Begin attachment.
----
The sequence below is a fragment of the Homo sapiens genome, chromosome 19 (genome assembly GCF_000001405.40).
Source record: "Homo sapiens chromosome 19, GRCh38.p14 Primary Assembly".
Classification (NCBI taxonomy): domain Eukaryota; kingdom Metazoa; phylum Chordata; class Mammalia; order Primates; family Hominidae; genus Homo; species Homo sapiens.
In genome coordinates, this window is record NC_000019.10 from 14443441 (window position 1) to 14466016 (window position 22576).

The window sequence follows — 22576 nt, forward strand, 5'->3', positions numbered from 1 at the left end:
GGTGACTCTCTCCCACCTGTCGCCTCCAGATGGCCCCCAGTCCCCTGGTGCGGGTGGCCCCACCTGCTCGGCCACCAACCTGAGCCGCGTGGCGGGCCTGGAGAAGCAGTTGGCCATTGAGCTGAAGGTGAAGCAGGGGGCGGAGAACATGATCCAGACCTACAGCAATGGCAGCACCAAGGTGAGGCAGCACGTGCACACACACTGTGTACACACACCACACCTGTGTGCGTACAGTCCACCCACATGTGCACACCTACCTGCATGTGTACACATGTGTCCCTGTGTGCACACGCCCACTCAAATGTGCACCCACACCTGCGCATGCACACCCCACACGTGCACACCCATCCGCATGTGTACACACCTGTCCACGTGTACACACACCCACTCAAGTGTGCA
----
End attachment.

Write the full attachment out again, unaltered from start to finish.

The sequence below is a fragment of the Homo sapiens genome, chromosome 19 (genome assembly GCF_000001405.40).
Source record: "Homo sapiens chromosome 19, GRCh38.p14 Primary Assembly".
Classification (NCBI taxonomy): domain Eukaryota; kingdom Metazoa; phylum Chordata; class Mammalia; order Primates; family Hominidae; genus Homo; species Homo sapiens.
In genome coordinates, this window is record NC_000019.10 from 14443441 (window position 1) to 14466016 (window position 22576).

The window sequence follows — 22576 nt, forward strand, 5'->3', positions numbered from 1 at the left end:
GGTGACTCTCTCCCACCTGTCGCCTCCAGATGGCCCCCAGTCCCCTGGTGCGGGTGGCCCCACCTGCTCGGCCACCAACCTGAGCCGCGTGGCGGGCCTGGAGAAGCAGTTGGCCATTGAGCTGAAGGTGAAGCAGGGGGCGGAGAACATGATCCAGACCTACAGCAATGGCAGCACCAAGGTGAGGCAGCACGTGCACACACACTGTGTACACACACCACACCTGTGTGCGTACAGTCCACCCACATGTGCACACCTACCTGCATGTGTACACATGTGTCCCTGTGTGCACACGCCCACTCAAATGTGCACCCACACCTGCGCATGCACACCCCACACGTGCACACCCATCCGCATGTGTACACACCTGTCCACGTGTACACACACCCACTCAAGTGTGCA